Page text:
Jamaica DPP: Protocol document to address accountability, transparency concerns

(Jamaica Observer) The Office of the Director of Public Prosecutions has released a protocol document in response to the clamour by members of the public for transparency and accountability in the Jamaican justice system.

Director of Public Prosecutions Paula Llewellyn said the publication of the protocol was the first step in the process of providing a much sought after and a promised fuller transparency.

Noting that she has been fully aware of the public’s cry, the DPP said she will be moving with her team to enhance the managerial structures and put in place systems to further assist with this process.

“This is part of my mandate to seek to demystify the prosecution process… given that we are coming back from years when so many of our institutions were so cloistered that members of the public who we served felt intimidated to ask questions,” Llewellyn said.

According to Llewellyn, the publication titled The Decision to Prosecute: A Jamaican Protocol will be a living document that will be revised periodically to reflect local and international development in prosecutorial practices and the relevant laws.

“This is also part and parcel of a wider plan to codify and reflect the modern evolution in the laws on disclosure,” Llewellyn said Tuesday as she addressed members of the Kiwanis Club of Kingston’s weekly luncheon meeting at the Wyndham Hotel in Kingston.

The DPP announced further that her office is now working with the Canadian International Development Agency and the Canadian Department of Justice that will be partnering with Jamaica to assist in the compilation of a larger code of conduct and operating manual for prosecutors. This, she said, will also be codified and launched when completed.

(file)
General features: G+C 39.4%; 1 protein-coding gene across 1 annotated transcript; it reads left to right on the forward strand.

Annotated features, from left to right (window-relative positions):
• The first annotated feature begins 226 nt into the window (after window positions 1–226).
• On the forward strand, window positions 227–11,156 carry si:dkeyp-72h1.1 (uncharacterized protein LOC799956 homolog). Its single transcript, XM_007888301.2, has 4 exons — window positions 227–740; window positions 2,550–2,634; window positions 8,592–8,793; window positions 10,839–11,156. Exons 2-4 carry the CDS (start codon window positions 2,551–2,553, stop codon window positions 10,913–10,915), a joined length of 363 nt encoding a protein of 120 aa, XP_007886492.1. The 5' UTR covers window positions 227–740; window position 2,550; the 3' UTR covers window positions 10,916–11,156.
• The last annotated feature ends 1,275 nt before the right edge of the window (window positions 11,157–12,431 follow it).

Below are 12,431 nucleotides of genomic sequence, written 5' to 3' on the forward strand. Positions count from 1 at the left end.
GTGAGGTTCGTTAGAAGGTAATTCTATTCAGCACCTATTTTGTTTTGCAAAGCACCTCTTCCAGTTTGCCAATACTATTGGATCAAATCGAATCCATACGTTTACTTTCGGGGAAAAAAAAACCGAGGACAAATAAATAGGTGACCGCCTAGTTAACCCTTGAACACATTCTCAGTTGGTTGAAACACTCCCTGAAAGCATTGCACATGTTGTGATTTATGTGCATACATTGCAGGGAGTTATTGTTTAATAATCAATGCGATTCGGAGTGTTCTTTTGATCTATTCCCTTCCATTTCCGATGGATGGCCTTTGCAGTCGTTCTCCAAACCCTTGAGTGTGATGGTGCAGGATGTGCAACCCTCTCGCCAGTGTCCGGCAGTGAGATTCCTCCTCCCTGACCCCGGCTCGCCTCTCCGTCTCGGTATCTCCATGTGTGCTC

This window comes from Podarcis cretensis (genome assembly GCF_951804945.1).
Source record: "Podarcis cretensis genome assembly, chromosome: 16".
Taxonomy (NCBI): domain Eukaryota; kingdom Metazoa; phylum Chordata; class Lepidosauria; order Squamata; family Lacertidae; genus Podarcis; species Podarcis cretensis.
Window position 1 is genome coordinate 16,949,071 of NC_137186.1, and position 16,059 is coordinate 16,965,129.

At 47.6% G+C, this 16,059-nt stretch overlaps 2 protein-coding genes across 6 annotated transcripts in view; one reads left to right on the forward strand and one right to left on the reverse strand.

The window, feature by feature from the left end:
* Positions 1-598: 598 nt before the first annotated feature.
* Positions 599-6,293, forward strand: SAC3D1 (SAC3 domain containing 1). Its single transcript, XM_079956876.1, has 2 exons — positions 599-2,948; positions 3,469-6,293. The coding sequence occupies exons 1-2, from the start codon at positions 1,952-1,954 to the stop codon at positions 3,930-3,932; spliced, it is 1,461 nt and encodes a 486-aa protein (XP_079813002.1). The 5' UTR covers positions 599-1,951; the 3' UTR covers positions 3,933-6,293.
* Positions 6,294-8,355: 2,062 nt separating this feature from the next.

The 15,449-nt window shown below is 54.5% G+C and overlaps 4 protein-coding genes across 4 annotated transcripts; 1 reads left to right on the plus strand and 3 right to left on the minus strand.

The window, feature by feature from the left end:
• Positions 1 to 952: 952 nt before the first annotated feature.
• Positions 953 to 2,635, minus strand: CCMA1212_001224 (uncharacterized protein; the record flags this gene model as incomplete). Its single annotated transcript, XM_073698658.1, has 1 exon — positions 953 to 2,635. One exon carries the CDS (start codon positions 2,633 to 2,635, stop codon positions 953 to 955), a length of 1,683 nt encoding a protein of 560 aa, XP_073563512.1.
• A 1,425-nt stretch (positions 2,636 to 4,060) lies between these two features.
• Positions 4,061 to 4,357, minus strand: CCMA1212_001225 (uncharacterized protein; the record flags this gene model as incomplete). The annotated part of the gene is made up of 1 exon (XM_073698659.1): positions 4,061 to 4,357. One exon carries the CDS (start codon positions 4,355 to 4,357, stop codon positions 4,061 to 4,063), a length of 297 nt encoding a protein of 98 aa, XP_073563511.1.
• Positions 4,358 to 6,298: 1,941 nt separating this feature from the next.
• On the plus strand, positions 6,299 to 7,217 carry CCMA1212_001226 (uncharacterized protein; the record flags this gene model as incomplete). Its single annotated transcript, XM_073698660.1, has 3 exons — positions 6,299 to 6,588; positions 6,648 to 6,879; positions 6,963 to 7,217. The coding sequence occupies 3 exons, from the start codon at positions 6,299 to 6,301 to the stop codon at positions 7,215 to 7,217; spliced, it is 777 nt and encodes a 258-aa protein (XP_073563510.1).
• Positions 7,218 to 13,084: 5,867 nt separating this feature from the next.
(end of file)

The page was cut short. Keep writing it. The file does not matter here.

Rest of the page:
Additionally the DPP said her office will be publishing for the first time on its newly launched website, the statistics in respect of the rulings that have been received and delivered from this January to March 2012.

“You can be assured that I am conscious that part of my mandate in the 21st century is to be responsive and give as much access as is possible to the media and the public,” Llewellyn maintained.

She cited a recent incident where, while attending a conference at a hotel, she was approached by three female waitresses who wanted to know if she could free entertainer Vybz Kartel who has been behind bars since last year on murder related charges.

According to Llewellyn, she welcomed the question and was very happy to take the time out to explain to them the procedures which have to be undertaken before a jury decides if Kartel is to be freed or not.

“That was one tangible thing I reminded myself; that it is important that every member of the public, we who own responsible position as public servants have a duty in the 21st century to make ourselves available within reason and where appropriate to seek to explain to them,” she said.

She added further that the public is often misinformed on the workings of the prosecutor, having not taken into consideration the range of factors, including policy considerations and the public interest which determine the process.

“In addition, where the decision not to prosecute is based on an assessment of the sufficiency of evidence and prospects of securing a conviction the court will accord great respect and weight to the judgement of experienced prosecutors, so in our occupation we cannot afford to run with it and depend on hearsay but are guided not only by policy consideration but the rule of law,” she said.

Some topics covered in the protocol document include the definitions of certain terms; prosecutors ethical approach; the impartiality of the prosecutor; the prosecutor police and other investigators; the decision whether to prosecute, and the young offenders among others.



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